Isabelle Le Breton-Miller

Associate Professor of Management

Isabelle Le Breton-Miller received her Ph.D. from Imperial College, London. She is Associate Professor of Management and holds the Chair of Succession and Family Enterprise at HEC Montreal, and is Senior Research Fellow at the University of Alberta.

Contact Details

Email: [email protected]

Biography

Isabelle Le Breton-Miller received her Ph.D. from Imperial College, London.  She is Associate Professor of Management and holds the Chair of Succession and Family Enterprise at HEC Montreal, and is Senior Research Fellow at the University of Alberta.  She has served in senior human resource management positions in a variety of companies before beginning her academic career.  Her research, teaching interests, and recent publications center on strategies, organization designs, governance structures and succession within family businesses.  Her most recent book with Danny Miller is Managing for the Long Run (Harvard Business School Press), now translated into 6 languages and she has published in many of the leading academic journals on issues such as succession and family business strategies.  She serves on the editorial boards of Entrepreneurship Theory and Practice, Family Business Review, and other journals, and consults with family businesses on issues of strategy and succession.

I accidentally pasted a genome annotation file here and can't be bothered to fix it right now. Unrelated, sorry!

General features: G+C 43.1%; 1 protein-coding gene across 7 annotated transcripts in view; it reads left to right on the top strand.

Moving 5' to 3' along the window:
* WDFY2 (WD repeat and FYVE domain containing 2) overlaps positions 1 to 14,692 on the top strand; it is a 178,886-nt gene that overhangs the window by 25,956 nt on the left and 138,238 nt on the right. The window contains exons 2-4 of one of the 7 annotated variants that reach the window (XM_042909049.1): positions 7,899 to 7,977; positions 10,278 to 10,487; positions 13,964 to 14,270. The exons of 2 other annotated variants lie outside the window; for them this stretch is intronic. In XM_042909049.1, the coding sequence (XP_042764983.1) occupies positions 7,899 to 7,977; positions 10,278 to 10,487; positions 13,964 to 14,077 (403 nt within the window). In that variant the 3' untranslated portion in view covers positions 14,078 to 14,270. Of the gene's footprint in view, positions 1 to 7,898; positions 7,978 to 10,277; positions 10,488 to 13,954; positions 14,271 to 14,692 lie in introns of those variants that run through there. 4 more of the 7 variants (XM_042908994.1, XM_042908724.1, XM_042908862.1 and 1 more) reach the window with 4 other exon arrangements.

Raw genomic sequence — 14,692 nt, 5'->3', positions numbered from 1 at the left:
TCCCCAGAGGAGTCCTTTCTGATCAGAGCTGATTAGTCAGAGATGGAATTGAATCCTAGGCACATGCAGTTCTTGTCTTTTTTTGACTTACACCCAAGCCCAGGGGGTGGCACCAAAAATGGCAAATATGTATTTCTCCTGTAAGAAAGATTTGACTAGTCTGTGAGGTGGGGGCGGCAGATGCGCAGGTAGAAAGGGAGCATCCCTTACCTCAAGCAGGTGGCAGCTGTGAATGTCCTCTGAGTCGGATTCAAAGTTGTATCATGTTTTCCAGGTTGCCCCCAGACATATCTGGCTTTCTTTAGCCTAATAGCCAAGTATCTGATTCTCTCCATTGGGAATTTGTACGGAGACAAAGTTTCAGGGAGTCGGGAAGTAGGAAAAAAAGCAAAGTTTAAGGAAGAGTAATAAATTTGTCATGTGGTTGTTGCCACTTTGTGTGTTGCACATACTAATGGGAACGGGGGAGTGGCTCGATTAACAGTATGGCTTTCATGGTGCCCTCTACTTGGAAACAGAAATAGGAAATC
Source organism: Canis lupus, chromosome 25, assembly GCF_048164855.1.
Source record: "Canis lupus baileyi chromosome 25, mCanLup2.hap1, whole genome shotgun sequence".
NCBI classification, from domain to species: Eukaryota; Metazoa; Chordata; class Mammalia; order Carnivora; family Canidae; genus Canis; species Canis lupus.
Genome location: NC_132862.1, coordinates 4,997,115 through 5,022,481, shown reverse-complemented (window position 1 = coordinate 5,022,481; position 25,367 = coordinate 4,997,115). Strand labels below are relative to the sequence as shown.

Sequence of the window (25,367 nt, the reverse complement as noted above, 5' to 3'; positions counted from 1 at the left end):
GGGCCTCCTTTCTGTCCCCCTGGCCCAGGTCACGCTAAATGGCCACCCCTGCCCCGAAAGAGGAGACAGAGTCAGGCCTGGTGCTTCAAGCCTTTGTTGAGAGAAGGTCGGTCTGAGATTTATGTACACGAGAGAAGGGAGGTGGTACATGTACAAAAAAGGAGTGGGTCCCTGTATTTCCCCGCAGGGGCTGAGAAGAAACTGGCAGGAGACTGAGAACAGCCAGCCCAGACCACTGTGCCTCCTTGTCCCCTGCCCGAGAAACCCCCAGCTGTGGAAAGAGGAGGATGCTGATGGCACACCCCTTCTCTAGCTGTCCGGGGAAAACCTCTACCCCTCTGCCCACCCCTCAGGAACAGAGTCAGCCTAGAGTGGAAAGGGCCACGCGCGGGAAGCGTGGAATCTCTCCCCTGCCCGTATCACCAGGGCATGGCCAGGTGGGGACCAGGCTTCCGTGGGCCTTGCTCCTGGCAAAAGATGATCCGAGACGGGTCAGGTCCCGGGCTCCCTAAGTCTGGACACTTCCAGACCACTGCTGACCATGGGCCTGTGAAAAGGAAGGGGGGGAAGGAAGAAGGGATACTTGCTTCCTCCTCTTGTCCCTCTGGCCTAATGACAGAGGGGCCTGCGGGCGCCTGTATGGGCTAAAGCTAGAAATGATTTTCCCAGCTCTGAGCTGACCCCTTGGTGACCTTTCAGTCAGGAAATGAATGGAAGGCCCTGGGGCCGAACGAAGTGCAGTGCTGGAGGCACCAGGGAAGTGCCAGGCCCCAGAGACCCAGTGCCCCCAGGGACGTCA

Research Paper

Resources and innovation in family businesses: The Janus-face of family socio-emotional preferences. Research Paper No 34

ERC Research Paper No 34. Resources and innovation in family businesses:The Janus-face of family socio-emotional preferences.

Family business socio-emotional preferences are often Janus-faced: Some strive to create a strong business they can pass on to offspring by building innovation-promoting resources such as human, relational and financial capital. Other family firms cater to family desires for unqualified nepotism, altruism towards undeserving kin, and appropriation of firm assets to fulfill parochial desires that erode these resources.
We explore how some such preferences, together with their impact on resources and the innovation demands of their markets, shape the approach to innovation.

Associated Themes